Archive for April, 2005

Westmount vs St-Henri – Neighbors with nothing in common


I don’t read the pseudo-tabloid that is the Journal de Montréal, but as I was waiting for a friend at the gym today I picked it up and discovered a very interesting (although terribly written) article about the huge differences between Westmount (one of the richest parts of Montreal) and Saint-Henri (one of the poorest) which are separated only by one street / a few hundred meters.

A difficult read, but here were some interesting factoids to translate out:

  • Students in Saint-Henri are half as likely to finish high school.
  • In Saint-Henri, a little less than 57.3% of adults 20 and over have finished high school. Cross Saint-Antoine street, and this proportion jumps to over 90%.
  • Nearly half of students who enroll into junior high school (Secondary 1) in Saint-Henri do so at least a year behind.
  • Life expectancy is 82.1 years in Westmount. In Saint-Henri, you can expect to live over 10 years less than that.

These types of stats, of course, occur all over the country… but these obviously hit harder because they’re closer to home. We’ve got such a long way to go… : \

Reporter: “What do you think about western civilization?”

Gandhi: “I think it would be a good idea.”

The metro of our dreams


Imagine a world where Montreal could have a transit system worthy of a metropolis. There is even a station within walking distance of my house (Source) and I’m only eight stations away from work. All we would need is some political courage and a few billions, nothing more.

A tree on strike.

Arbre de greve au pavillon de design.

I shot this a few days ago to talk about it but it slipped my mind.
It’s a tree that was at the Ecole de Design when students were on strike. It symbolizes the fact that there are many students who go through school on student loans and they can’t pay their debts.

Third’s a charm

The third edition of Yulzine: Duality is out. Still a good read (especially for those of us who can appreciate both languages) and I really hope that we can maintain this momentum.

Montreal bridge trivia

The Champlain bridge was supposed to be build in Lachine, where the river is much narrower, but expropriations in Verdun were deemed less expensive. Would Nuns Island still be fully forested had that had been the case?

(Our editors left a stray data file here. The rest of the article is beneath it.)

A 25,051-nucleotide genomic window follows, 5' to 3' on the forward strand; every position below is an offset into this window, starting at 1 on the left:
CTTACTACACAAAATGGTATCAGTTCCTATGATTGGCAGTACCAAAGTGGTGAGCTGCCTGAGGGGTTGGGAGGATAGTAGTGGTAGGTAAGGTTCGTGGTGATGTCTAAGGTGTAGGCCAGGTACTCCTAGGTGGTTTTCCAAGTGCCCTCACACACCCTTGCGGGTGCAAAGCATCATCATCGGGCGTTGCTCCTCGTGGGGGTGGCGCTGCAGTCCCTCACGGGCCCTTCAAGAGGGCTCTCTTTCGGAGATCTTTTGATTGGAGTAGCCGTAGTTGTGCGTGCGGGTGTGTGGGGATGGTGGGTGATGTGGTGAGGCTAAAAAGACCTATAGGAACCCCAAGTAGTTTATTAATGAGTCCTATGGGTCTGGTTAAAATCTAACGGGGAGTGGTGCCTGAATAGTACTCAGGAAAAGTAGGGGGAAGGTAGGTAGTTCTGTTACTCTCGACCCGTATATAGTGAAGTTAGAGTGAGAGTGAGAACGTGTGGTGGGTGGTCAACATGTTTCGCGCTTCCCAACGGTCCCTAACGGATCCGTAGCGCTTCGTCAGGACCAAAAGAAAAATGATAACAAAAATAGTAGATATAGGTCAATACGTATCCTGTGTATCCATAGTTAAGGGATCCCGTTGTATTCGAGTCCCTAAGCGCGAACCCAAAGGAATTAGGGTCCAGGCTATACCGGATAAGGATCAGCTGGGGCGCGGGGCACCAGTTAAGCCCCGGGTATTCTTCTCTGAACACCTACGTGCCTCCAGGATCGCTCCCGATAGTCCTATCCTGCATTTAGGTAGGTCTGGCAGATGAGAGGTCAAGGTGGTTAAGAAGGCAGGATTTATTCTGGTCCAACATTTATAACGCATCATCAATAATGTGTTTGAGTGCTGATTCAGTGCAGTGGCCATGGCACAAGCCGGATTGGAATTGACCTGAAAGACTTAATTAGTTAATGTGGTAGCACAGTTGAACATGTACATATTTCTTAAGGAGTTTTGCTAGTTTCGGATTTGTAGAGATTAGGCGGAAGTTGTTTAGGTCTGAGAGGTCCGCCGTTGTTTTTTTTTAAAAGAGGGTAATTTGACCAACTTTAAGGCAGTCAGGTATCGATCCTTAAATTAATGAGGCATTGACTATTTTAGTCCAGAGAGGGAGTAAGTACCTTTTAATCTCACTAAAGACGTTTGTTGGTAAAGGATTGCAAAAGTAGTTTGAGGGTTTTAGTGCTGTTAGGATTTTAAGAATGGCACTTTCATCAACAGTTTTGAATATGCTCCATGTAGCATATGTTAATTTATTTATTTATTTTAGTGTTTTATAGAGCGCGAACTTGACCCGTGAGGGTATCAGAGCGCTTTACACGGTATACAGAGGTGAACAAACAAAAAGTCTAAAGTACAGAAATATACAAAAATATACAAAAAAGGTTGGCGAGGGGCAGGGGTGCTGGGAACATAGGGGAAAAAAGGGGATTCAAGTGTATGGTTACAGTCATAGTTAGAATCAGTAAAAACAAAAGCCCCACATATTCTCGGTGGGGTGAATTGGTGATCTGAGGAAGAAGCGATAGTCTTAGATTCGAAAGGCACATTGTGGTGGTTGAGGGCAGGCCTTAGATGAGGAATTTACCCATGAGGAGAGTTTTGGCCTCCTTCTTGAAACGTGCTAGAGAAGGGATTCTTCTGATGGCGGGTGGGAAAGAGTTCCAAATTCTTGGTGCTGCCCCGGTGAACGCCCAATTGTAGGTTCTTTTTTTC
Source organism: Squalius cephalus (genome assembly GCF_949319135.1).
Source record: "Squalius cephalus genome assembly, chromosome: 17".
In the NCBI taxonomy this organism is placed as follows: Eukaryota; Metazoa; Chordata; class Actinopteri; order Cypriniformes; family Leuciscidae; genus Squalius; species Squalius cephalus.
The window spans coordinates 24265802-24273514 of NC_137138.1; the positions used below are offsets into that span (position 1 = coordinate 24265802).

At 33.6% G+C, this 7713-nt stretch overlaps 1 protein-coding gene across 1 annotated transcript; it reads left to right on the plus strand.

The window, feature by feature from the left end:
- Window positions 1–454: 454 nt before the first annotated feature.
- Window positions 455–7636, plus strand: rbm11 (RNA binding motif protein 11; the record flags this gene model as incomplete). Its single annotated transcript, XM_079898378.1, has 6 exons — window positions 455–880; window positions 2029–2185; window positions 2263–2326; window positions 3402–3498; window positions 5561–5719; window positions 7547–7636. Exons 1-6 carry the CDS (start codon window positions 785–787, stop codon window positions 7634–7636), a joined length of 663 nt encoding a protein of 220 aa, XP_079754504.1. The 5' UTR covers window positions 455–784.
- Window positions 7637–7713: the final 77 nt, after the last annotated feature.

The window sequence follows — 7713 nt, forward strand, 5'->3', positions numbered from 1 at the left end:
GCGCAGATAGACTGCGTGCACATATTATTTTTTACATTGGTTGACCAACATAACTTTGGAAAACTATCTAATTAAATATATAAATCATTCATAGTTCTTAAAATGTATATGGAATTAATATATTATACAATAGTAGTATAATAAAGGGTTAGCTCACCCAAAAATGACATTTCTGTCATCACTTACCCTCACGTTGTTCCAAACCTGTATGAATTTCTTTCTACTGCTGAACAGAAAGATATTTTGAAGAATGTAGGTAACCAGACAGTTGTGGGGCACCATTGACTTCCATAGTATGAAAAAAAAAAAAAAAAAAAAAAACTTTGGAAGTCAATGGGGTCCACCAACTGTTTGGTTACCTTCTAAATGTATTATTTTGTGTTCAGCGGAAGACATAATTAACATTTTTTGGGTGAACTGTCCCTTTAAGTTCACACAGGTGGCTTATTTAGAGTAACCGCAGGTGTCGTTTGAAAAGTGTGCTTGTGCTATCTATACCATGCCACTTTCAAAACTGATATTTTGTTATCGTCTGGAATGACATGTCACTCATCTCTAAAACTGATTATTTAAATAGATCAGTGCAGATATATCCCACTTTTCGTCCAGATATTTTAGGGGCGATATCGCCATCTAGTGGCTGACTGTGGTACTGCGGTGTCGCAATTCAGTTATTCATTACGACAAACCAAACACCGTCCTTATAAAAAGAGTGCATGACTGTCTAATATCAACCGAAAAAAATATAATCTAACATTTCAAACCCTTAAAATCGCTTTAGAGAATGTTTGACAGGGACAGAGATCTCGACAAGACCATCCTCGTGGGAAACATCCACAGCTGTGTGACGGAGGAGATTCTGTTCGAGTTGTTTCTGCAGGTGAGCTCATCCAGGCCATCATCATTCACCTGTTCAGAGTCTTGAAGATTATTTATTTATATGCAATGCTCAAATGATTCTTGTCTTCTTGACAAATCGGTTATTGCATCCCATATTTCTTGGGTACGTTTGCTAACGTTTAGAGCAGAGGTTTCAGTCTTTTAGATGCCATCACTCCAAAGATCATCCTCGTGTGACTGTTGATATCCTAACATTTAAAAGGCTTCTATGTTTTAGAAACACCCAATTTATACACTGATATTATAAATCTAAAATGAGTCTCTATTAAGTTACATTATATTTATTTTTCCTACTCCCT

After it was built in 1932, the Jacques Cartier Bridge was initially christened the Montreal Harbour Bridge.

The Victoria Bridge was erected in 1860 to ensure continuing access to Portland, Maine which was the closest port that remained ice-free during winter. Its construction cost the lives of 26 workers.

In 1934, it would cost you 50 cents to cross the new Mercier Bridge. Because it was built over the Kanawake Reserve, Mohawks could cross for free.

Source, Montreal: The Unknown City

I really don’t get the music business

If I’m to believe m-c, La Presse and Time Magazine, Montreal-based Arcade Fire is one of the best thing to hit the Canadian indy music scene in the last year.

So why is it available on the US version of the iTunes Music Store but not in the Canadian version?

Jail for splashers!

Although there is some hope for Tuesday and Wednesday, we should expect grey skies and rain for the next 6 days. At least nature is making it obvious that a little water from the sky is exactly what she needed. By next weekend we should have plenty of leaves, flowers and green grass.

To the automobilists out there, don’t forget that our plentiful potholes will become much more difficult to spot, and keep and eye on the side of the road as well. I have just found out (in a book fortunately) that Montreal has a little-used bylaw stating that motorists that commit a “breach of common courtesy”, aka splashing a pedestrian, can be thrown in jail for up to 6 months…or pay a fine of up to $40.


Everything is white in there, except the objects. They also sell posters which are quite nice. Wow, my stuff will be there in two years.

Exposition des finissants 2005

Exposition des finissants 2005

Intervention at Centre de Design.
21 au 24 avril 2005. 1440 rue Sanguinet corner Sainte-Catherine. M

What do you do when the school is cheating?

Every year, L’Actualite, the province’s most popular french newsmagazine, publishes an extensive ranking of all high schools in Quebec. For the past three years, the College Charlemagne, located in my own borough of Pierrefonds, has garnered the #1 position which is based on results from the annual exams that are organized by the department of education.

Many private colleges make extensive use of these rankings in their marketing activities. Since they are also involved in grading the end-of-year exams, there is the theoretical possibility of conflict of interest.

Unfortunately, Radio-Canada has just reported that the College Charlemagne is now the object of a criminal investigation and suspected of tampering with the final grades of last year’s exam. Isn’t it just lovely? The real victims are the schoolkids whose grades will remain under suspicion even through they had nothing to do with this.

The College has released this press report.

Number portability.

This is one good news: the ability to keep your mobile phone number when you change carriers in Canada. If all goes well, it should be applicated in September. Good stuff. Lots of tension in the competition coming up.

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